Mark McClellan on the Affordable Care Act: 'It's an important step.'
Mark McClellan is the director of the Engelberg Center for Health Care Reform at the Brookings Institution. Before that, he served on George W. Bush's Council of Economic Advisers. Bush subsequently appointed him head of the Food and Drug Administration, and then director of the Centers for Medicare and Medicaid Services. We spoke this morning about the Affordable Care Act and the next steps.
Let's start with the basic question: Is this a step forward?
It's an important step. We have to do something about the problem of access to affordable health insurance. The bill unquestionably does that. The provisions related to changing provider payments are significant in terms of their potential for reducing spending growth, though I'd have liked to see more of those steps.
So which provisions do you find encouraging?
The provider payment reforms. The president likes to say that all the good ideas experts have are in the bill, and that's largely true when it comes to payment reforms. But since we don't know exactly which of those reforms work, we'll have to find out quickly. And that will require doing a fundamentally better job of running the pilot and demonstration programs in Medicare. Right now, we evaluate the reforms over 8 to 10 years. We need to lower that. Particularly since we've got the payment advisory commission that has some ability to modify payment rules, but it has some limitations (hospitals are excluded for 10 years). Since we don't have as much evidence as we need on what works to lower costs, we need to make sure they get that evidence as soon as possible.
People talk about the payment reforms in the bill a lot. Could you be specific about which ones you think are promising?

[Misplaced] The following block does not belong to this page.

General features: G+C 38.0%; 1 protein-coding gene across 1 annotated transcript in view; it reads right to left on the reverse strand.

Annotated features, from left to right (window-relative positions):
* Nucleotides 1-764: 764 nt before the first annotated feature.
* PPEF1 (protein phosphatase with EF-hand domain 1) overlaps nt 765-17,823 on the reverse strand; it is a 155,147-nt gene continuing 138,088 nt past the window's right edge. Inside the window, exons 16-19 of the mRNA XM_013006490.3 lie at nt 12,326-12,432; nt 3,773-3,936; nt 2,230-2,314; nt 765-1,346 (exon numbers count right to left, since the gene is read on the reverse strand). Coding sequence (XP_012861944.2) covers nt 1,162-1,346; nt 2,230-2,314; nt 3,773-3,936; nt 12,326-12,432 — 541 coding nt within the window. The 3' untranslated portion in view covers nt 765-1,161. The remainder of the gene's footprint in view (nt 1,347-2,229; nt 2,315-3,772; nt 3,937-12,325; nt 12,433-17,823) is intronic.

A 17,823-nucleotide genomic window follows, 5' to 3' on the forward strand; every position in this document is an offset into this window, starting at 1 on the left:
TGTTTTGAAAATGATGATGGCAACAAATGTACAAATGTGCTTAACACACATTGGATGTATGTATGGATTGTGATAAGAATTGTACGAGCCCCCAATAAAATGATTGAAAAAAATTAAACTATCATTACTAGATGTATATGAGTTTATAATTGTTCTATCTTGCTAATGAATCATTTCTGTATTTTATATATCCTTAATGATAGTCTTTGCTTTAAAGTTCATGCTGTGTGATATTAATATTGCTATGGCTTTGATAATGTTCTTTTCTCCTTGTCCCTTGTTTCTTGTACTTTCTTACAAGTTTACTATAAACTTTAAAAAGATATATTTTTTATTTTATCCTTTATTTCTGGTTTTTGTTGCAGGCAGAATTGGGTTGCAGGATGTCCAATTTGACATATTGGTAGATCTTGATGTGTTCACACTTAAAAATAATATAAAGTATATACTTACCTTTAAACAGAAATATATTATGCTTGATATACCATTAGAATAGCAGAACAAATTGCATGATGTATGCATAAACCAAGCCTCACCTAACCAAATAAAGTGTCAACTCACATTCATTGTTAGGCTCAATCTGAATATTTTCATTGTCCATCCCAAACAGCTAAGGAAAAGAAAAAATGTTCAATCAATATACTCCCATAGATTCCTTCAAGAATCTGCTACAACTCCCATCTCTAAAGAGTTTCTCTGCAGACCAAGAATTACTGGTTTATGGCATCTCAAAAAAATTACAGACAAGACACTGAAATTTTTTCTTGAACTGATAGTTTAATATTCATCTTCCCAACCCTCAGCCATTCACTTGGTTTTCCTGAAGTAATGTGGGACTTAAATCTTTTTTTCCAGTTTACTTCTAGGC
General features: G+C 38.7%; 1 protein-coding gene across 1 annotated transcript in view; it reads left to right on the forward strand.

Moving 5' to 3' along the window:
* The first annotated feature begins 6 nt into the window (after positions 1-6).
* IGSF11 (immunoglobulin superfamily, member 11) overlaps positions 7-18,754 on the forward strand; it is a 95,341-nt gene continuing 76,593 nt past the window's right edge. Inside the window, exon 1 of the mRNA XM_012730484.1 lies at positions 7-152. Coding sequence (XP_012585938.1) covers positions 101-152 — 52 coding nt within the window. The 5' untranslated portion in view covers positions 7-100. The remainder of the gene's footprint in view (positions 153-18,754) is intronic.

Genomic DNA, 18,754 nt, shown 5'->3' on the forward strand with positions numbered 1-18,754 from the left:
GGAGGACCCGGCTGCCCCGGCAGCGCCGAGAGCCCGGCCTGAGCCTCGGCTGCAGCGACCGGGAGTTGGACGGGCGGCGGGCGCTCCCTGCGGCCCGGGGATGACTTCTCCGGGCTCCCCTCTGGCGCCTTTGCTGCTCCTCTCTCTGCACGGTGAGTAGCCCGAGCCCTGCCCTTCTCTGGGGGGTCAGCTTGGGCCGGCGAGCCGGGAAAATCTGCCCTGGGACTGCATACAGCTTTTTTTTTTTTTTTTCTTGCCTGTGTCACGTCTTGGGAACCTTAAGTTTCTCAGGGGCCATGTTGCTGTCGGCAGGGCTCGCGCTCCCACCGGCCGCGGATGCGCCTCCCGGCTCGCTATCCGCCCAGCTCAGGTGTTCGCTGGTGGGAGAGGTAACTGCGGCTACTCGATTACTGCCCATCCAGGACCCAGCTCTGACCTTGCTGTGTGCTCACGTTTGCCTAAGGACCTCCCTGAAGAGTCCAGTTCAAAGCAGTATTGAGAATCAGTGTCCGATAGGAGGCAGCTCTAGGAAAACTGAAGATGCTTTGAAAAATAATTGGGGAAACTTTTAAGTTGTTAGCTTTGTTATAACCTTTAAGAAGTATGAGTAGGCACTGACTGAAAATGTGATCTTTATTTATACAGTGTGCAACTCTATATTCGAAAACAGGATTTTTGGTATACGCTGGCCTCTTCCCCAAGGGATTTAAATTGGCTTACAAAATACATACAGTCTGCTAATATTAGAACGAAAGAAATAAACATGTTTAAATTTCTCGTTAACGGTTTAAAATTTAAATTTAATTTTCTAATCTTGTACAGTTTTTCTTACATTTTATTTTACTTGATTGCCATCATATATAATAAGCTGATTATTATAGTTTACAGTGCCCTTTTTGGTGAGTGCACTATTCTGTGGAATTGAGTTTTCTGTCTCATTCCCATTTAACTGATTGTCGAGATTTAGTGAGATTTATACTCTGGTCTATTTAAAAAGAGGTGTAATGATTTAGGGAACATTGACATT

There are a lot of different ideas in there. Many of the ideas relate to pay for performance, paying more when doctors do particular things. I think those are important, but they're unlikely to transform health care by themselves. And they do run the risk of getting doctors and hospitals to teach to the test and be too specifically focused on the particular issues identified in the legislation.
More important, I think, are the reforms that pay doctors and hospitals more when they get better outcomes for people at a lower overall cost. That would be steps to encourage using nurse practitioners to help patients with chronic diseases manage their illness, changing where care is delivered from an inpatient to outpatient setting, paying for reducing the complication rate. The most important reforms on the payment side don't tell doctors and hospitals what they need to do or but support them when they figure out how to do things better.
And what would you have added to the bill?
I was part of a bipartisan group of economists and other health-care experts that did a report on bending the curve. On that list, but not included in full in the bill, was reform of the medical liability system. We also included a big emphasis on consumer side reforms. If people could take steps to stay healthier and reduce their complications, we could provide support for them as well. Under our current insurance arrangement, if you have a serious chronic disease where you need to go to the hospital for major surgery, you're probably going to be paying your out-of-pocket maximum no matter what. It shouldn't be like that. If people use providers who have demonstrated that they can get better outcomes with fewer complications, we should support them in that.